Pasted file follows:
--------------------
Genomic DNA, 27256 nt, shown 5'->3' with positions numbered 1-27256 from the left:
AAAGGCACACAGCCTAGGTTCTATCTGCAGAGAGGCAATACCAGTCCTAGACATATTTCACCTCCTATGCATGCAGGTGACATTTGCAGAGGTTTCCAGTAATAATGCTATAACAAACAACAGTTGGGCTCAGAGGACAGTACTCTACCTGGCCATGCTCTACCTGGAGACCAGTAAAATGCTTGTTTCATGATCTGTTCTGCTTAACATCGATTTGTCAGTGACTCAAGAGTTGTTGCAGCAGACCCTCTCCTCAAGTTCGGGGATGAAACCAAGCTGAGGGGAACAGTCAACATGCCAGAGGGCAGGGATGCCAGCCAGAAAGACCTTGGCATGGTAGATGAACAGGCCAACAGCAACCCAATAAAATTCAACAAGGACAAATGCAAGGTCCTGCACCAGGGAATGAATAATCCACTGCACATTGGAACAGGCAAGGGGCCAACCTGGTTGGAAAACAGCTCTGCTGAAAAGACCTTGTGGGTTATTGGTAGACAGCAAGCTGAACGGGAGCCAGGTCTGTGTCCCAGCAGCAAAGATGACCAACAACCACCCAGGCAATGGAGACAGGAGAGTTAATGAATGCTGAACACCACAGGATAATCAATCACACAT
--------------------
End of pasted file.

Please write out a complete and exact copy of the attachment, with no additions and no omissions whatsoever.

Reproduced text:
Genomic DNA, 27256 nt, shown 5'->3' with positions numbered 1-27256 from the left:
AAAGGCACACAGCCTAGGTTCTATCTGCAGAGAGGCAATACCAGTCCTAGACATATTTCACCTCCTATGCATGCAGGTGACATTTGCAGAGGTTTCCAGTAATAATGCTATAACAAACAACAGTTGGGCTCAGAGGACAGTACTCTACCTGGCCATGCTCTACCTGGAGACCAGTAAAATGCTTGTTTCATGATCTGTTCTGCTTAACATCGATTTGTCAGTGACTCAAGAGTTGTTGCAGCAGACCCTCTCCTCAAGTTCGGGGATGAAACCAAGCTGAGGGGAACAGTCAACATGCCAGAGGGCAGGGATGCCAGCCAGAAAGACCTTGGCATGGTAGATGAACAGGCCAACAGCAACCCAATAAAATTCAACAAGGACAAATGCAAGGTCCTGCACCAGGGAATGAATAATCCACTGCACATTGGAACAGGCAAGGGGCCAACCTGGTTGGAAAACAGCTCTGCTGAAAAGACCTTGTGGGTTATTGGTAGACAGCAAGCTGAACGGGAGCCAGGTCTGTGTCCCAGCAGCAAAGATGACCAACAACCACCCAGGCAATGGAGACAGGAGAGTTAATGAATGCTGAACACCACAGGATAATCAATCACACAT